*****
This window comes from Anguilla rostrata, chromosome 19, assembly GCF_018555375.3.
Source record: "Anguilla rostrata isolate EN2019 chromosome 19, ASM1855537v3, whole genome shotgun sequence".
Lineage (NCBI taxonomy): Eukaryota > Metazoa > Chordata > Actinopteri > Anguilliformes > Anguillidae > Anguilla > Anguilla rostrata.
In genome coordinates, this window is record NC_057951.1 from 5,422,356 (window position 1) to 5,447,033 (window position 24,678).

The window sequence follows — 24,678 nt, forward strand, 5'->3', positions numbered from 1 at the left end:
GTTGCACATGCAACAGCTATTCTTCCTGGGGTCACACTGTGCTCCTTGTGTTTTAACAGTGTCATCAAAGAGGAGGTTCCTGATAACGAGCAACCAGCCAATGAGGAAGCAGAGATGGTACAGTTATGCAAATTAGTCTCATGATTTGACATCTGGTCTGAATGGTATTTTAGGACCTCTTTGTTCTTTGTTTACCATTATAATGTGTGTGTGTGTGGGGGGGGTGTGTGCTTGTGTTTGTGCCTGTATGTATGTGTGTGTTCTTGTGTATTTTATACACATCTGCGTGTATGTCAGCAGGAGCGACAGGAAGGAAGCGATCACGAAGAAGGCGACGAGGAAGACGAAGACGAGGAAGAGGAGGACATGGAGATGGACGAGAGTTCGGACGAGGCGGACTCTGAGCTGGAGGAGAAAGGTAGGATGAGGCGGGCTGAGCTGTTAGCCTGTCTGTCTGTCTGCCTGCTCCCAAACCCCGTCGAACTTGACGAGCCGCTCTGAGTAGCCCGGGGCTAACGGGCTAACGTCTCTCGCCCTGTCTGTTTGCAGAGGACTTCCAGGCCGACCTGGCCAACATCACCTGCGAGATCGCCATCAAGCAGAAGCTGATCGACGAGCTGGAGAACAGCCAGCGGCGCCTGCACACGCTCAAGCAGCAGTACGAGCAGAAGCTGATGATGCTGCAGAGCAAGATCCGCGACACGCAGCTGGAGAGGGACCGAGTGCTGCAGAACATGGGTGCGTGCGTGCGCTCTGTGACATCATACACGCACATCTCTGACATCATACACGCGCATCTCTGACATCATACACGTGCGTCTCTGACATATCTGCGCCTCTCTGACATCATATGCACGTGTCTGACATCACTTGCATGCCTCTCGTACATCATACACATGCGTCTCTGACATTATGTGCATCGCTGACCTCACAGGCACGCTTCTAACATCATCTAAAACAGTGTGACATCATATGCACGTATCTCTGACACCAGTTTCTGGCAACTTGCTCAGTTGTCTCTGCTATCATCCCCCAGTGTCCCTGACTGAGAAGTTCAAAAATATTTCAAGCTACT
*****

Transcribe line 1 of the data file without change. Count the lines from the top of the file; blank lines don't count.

This window comes from Anguilla rostrata, chromosome 19, assembly GCF_018555375.3.